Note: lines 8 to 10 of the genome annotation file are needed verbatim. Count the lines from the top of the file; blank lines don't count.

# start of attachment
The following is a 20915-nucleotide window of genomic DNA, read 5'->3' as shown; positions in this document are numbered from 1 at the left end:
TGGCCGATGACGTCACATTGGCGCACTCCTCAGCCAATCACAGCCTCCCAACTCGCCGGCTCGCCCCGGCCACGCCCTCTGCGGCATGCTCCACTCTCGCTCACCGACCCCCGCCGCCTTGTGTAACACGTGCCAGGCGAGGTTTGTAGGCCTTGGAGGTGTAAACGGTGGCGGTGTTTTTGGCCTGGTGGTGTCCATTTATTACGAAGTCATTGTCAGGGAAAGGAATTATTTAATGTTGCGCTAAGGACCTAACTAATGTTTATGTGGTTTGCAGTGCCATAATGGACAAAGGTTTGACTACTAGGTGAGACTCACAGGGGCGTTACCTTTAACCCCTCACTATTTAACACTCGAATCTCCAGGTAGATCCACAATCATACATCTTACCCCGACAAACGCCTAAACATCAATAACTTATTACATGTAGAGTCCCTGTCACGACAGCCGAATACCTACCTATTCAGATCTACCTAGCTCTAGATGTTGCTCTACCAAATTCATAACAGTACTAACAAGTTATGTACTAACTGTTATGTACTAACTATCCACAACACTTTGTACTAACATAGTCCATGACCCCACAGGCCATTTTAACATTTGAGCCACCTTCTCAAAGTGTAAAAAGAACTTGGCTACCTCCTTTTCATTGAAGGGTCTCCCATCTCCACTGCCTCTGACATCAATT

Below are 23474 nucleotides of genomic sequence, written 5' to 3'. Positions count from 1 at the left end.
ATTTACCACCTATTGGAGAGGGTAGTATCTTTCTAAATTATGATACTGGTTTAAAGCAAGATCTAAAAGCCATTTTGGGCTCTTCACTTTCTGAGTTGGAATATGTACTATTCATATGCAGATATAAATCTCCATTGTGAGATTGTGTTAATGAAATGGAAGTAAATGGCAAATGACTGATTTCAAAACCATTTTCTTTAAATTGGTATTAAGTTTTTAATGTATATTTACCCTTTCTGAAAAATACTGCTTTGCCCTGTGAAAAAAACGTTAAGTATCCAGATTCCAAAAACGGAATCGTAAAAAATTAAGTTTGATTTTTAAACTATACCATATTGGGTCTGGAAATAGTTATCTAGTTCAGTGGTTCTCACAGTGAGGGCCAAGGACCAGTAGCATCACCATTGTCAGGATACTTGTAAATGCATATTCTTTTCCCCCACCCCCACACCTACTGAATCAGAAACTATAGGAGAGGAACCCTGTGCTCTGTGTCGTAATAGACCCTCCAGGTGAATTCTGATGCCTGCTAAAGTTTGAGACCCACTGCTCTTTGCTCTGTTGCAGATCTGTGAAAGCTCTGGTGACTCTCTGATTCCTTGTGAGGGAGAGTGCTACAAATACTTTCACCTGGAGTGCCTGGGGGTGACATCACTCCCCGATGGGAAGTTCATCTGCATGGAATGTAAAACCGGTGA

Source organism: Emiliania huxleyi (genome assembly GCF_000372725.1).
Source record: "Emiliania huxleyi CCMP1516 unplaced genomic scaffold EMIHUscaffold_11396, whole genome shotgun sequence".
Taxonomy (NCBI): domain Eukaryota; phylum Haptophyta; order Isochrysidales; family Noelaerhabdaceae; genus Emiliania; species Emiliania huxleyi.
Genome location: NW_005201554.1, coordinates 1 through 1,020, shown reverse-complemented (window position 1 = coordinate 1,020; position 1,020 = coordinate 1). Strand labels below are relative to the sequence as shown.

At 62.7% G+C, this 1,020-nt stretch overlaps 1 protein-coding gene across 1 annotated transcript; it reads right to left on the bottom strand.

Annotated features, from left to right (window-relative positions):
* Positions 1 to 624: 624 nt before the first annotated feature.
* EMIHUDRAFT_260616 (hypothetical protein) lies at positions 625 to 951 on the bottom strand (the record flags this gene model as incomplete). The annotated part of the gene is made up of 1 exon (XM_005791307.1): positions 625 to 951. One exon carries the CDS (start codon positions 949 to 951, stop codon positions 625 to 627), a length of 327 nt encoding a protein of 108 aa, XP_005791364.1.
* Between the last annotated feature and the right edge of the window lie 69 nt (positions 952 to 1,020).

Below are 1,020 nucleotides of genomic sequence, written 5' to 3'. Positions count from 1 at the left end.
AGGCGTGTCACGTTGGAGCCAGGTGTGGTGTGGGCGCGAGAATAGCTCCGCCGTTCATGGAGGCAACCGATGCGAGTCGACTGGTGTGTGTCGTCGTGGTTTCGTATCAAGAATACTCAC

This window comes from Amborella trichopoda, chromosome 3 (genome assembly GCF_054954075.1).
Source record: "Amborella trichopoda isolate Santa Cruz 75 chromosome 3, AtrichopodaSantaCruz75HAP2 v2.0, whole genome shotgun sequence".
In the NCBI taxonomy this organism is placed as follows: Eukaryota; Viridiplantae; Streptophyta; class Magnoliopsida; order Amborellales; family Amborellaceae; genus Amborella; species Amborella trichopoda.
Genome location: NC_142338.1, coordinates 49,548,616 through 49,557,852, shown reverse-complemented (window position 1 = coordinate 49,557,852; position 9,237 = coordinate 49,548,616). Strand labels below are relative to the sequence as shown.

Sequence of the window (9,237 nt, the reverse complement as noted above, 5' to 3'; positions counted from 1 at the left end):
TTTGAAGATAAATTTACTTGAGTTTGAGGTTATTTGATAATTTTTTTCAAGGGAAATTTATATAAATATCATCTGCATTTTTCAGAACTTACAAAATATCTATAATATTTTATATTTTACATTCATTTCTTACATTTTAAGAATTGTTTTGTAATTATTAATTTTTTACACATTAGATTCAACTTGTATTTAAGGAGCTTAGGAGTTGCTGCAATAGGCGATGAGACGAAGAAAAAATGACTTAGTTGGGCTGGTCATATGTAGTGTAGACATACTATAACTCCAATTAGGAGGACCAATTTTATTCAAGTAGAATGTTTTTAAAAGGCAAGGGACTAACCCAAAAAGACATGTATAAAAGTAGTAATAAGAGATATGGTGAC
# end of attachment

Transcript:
Genome location: NW_005201554.1, coordinates 1 through 1,020, shown reverse-complemented (window position 1 = coordinate 1,020; position 1,020 = coordinate 1). Strand labels below are relative to the sequence as shown.

At 62.7% G+C, this 1,020-nt stretch overlaps 1 protein-coding gene across 1 annotated transcript; it reads right to left on the bottom strand.

Annotated features, from left to right (window-relative positions):